12 Favorite Images by Greece Is Photographer Perikles Merakos

Greece Is photographer Perikles Merakos takes us on a tour of 12 of his favorite shots, from moving mountains to the gate to Hades.

Mykonos, the Cyclades

This photograph was taken in front of the Mykonos Town Hall. It was taken during a concert by various folk bands from all of the Cyclades, brought together at the initiative of the Mykonos Municipality. I like this photograph a lot, because it presents a different aspect of Mykonos in that it doesn’t depict people dancing half-naked on the beach, like photographs of the island usually do. Mykonos retains many traditional elements of its culture, but for some reason its people seem to keep that fact a secret.

Pylos, the Peloponnese

The Golden Beach was one of the most beautiful, and least crowded, beaches I'd ever visited. I went there for the first time in 2014. This photograph is from that vacation. It’s a beach of excellent quality: even on the August 15th holiday, there weren’t more than 20 people on it. Unfortunately, this has already changed. When I went there again last year, there were many more swimmers.

Sapientza, the Peloponnese

The area off Methoni's shores in general and the islet of Sapientza in particular is one giant underwater archaeological site, with columns and sarcophagi – you can see some of the latter in the photograph. I was truly surprised when I dove down 12 meters and saw that there were antiquities lying on the seabed 5-6 meters further down. The photograph was taken in 2016, when I began to get more seriously involved in underwater photography.

Tinos, the Cyclades

Tinos is my favorite island. And the high rock at Exobourgo is my favorite spot on the island. I find it magical. It's one of those places that mark you for life, although you don’t really understand why. This photograph was taken in the spring, before the crowds arrive and before the earth is burnt by the summer sun. The few but wonderful things the island has to offer are at their best during this season.

Kasos, the Dodecanese

This picture was taken in a “mitato”, a small hut used by shepherds. We asked a man there to show us how traditional “kasiotiko” cheese from Kasos is made. The places where you find such huts always evoke in me a sense of the rebirth of the earth, of the cycle of life. You see an old man, and you see animals grazing; the livestock will give birth, and they will get slaughtered. This is part of the cycle of life, which calms me, and which I find poetic. Before and after the visit to the mitato, we spent time listening to music played on a Kasiot lyra, a unique local instrument, which helped to make the whole experience even more moving.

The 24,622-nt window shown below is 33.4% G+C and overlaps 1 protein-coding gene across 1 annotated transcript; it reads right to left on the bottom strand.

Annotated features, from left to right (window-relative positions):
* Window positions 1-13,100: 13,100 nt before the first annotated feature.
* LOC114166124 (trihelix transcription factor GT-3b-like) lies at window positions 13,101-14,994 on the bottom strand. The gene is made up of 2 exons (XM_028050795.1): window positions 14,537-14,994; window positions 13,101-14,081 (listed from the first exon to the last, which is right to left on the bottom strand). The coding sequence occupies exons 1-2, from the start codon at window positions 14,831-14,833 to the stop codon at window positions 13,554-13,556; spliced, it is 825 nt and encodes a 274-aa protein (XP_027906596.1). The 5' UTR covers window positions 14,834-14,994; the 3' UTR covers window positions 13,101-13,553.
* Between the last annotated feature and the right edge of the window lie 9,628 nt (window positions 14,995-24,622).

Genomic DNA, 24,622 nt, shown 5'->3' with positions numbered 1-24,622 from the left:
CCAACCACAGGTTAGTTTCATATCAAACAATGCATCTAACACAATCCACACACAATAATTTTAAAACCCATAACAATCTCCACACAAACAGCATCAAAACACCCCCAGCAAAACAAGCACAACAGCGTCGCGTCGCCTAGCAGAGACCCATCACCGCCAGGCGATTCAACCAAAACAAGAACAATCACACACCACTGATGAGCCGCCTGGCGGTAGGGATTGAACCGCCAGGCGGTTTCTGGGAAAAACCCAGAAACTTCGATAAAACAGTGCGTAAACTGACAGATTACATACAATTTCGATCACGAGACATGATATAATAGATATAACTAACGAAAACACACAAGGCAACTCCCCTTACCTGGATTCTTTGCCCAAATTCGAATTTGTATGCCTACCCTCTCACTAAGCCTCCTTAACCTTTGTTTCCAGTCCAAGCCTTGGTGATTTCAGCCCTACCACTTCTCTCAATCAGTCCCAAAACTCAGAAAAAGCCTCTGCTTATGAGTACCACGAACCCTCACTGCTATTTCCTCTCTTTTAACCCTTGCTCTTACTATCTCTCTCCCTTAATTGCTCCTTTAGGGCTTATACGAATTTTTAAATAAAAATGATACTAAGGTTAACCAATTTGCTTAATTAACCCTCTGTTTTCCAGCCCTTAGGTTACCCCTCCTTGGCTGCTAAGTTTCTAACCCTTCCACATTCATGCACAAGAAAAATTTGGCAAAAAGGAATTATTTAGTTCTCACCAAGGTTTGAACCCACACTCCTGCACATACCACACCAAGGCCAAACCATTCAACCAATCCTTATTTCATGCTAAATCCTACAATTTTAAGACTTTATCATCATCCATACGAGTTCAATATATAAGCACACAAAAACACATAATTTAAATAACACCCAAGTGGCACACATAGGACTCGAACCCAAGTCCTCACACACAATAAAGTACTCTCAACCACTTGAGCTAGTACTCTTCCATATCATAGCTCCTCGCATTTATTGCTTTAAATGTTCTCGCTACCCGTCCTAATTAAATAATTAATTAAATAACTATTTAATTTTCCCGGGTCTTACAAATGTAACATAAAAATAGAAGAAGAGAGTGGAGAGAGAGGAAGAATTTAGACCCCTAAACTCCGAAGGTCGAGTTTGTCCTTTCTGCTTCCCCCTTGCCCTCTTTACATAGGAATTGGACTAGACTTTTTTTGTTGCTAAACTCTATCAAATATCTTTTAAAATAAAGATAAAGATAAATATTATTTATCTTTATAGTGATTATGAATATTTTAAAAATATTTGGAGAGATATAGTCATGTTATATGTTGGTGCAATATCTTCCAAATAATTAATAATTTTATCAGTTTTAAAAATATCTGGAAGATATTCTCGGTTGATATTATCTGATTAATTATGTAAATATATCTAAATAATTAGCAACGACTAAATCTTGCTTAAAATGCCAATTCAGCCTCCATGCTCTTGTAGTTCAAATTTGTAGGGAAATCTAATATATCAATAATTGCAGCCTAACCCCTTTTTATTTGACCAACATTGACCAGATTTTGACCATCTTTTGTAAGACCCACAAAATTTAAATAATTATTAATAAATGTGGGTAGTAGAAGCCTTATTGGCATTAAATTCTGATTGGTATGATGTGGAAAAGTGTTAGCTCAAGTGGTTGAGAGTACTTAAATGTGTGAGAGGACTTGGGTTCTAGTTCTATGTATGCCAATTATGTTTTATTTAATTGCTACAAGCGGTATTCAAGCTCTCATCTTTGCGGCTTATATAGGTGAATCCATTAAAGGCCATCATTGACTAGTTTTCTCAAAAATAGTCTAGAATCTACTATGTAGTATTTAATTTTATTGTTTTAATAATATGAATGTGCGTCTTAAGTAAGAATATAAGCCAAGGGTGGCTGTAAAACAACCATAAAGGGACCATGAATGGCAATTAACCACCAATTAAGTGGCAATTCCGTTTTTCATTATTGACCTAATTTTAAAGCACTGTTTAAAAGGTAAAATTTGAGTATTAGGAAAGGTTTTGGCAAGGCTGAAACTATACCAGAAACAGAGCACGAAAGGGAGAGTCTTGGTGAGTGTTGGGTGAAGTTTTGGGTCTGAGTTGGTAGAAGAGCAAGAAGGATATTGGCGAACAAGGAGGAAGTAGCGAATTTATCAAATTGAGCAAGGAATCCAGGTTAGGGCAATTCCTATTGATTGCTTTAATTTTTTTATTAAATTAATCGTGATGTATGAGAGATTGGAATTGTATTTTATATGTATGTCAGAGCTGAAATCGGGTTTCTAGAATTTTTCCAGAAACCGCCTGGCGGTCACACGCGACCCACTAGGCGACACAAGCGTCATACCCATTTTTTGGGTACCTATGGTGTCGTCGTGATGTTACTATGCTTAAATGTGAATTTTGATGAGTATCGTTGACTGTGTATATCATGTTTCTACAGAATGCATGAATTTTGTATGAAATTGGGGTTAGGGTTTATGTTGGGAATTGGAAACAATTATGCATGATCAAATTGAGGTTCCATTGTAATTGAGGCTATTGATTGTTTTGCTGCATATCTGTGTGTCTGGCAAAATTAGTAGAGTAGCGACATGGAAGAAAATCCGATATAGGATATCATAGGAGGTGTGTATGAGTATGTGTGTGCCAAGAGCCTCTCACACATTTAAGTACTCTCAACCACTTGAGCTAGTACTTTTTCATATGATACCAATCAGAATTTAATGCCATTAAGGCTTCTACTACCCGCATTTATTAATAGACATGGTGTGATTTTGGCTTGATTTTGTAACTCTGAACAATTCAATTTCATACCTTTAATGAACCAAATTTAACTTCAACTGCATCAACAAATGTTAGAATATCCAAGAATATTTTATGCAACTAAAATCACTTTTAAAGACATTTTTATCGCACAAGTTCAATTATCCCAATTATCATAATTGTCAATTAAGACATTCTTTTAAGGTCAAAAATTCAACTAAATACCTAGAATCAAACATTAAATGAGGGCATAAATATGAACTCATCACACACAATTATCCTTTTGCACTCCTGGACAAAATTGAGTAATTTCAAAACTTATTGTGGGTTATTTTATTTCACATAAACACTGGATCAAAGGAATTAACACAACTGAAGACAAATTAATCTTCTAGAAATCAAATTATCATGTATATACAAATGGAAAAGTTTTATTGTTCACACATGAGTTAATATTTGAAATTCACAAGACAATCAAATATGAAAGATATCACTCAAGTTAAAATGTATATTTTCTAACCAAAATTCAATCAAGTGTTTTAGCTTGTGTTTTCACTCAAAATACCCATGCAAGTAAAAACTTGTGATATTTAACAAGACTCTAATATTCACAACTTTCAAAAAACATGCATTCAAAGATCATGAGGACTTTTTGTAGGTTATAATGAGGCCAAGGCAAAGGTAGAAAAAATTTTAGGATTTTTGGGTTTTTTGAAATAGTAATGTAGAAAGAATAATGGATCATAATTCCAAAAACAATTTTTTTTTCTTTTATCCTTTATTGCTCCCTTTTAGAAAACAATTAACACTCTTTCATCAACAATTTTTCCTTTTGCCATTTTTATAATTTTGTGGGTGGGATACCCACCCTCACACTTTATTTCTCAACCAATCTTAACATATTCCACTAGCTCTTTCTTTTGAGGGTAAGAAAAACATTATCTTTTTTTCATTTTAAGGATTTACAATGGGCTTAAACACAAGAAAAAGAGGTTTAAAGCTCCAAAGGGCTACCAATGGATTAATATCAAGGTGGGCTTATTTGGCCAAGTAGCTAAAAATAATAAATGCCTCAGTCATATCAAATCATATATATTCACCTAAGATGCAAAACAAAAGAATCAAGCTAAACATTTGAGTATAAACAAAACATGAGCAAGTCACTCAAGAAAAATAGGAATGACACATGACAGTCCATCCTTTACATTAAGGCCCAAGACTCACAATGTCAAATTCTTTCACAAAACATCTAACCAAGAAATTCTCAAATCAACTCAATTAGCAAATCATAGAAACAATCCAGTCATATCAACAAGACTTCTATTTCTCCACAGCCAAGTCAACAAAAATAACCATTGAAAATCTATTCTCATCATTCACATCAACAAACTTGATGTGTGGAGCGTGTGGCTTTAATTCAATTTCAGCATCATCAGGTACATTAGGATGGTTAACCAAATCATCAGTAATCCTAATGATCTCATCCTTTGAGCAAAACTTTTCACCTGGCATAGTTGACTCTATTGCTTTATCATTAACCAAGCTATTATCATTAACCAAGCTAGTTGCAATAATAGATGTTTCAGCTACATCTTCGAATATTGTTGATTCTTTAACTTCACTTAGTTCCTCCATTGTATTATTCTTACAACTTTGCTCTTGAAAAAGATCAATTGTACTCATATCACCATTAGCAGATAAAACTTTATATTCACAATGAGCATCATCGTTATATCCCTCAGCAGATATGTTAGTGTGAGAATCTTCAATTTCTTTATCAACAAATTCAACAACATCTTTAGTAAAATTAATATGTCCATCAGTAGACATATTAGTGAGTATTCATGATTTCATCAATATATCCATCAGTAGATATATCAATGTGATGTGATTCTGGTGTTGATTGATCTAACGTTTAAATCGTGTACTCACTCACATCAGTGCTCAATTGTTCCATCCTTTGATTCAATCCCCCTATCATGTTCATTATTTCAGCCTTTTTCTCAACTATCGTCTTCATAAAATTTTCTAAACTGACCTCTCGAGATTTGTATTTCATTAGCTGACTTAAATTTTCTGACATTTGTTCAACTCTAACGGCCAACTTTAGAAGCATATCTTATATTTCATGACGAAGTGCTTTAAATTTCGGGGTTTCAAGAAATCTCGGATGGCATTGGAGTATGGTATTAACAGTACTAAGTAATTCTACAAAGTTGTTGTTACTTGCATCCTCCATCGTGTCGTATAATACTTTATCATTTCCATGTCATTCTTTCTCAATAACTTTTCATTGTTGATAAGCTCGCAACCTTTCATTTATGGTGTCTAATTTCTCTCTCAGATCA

Kalymnos, the Dodecanese

You can see the Megali Spilia ("Big Cave") rock-climbing route in the photograph. Aside from it being a shot of a unique geological phenomenon, it's one of my favorite pictures because it reminds me of my encounter with the climber in the photo, a Frenchman who went everywhere barefoot. Going up to the cave, the ground was so rough that it cut up my shoes; he wasn’t wearing any. The soles of his feet were tougher than rubber. I remember him telling me that he only wears shoes on New Year’s Day. I like him even more than I do the photograph.

Rhodes, the Dodecanese

This is the beach at Ialysos. I like this photograph because the color works really nicely here. It was shot with a polarizing filter that deepens the blue tones. It’s an old tool that photographers used before Photoshop existed. I love this image because it makes you feel like you’re at the theater watching a play, with boats as the protagonists.

Salamina, the Saronic Gulf

An Arvanite (a people who speak an Albanian dialect and who settled in the southern mainland and the Peloponnese in the late Middle Ages) woman posing as a “Koulouriotissa” bride – “Koulouri” is another name for the island of Salamina. I love this shot because, aside from being a beautiful photo, it evokes a sense of tranquility reminiscent of the past. It's a wonderful representation of tradition without having anything nationalistic about it.

Hania, Crete

This may well be the last bell maker in Greece. It is one of my favorite pictures, because this man is the “Hephaestus”, the god of the forge, in my photographic collection; he takes metal, melts it and turns it into bells.

Olympiada, Chalkidiki

For me, this is the Greek version of the American dream. We live in a country where we can hop in a campervan or a motor home and live a different experience. Summer isn't just about beach bars, it’s also about this.

Cape Tainaro, the Peloponnese

For this particular assignment, I was asked to find Hades, the god of the dead. According to mythology, the gate that led to his kingdom was located at Tainaro on the tip of the middle peninsula of the Peloponnese. In the evening, I came across this accessible archaeological site and decided to shoot what you see above: a Roman mosaic, known as “the Star of Aria”. It represents my efforts to find Tainaros’ Hades.

Irakleio, Crete

Psarantonis is Crete’s most famous lyra player. I looked for him for days, first in Hania and then at his house in Irakleio, where I sat with his wife, who told me: “He's unmanageable. He does this with everyone. Even with Nick.”
“Sorry, ” I asked, “who’s Nick?”
“Nick Cave!” she replied, with whom Psarantonis has indeed collaborated.
At some point he arrived, and we went into a small room to take the photograph. We had a drink, chatted about music, and managed to agree on most things. He started playing the lyra, and I took the photo. He didn’t stop. Instead, he continued playing for another ten minutes or so. It was one of the most meaningful musical experiences I've ever had.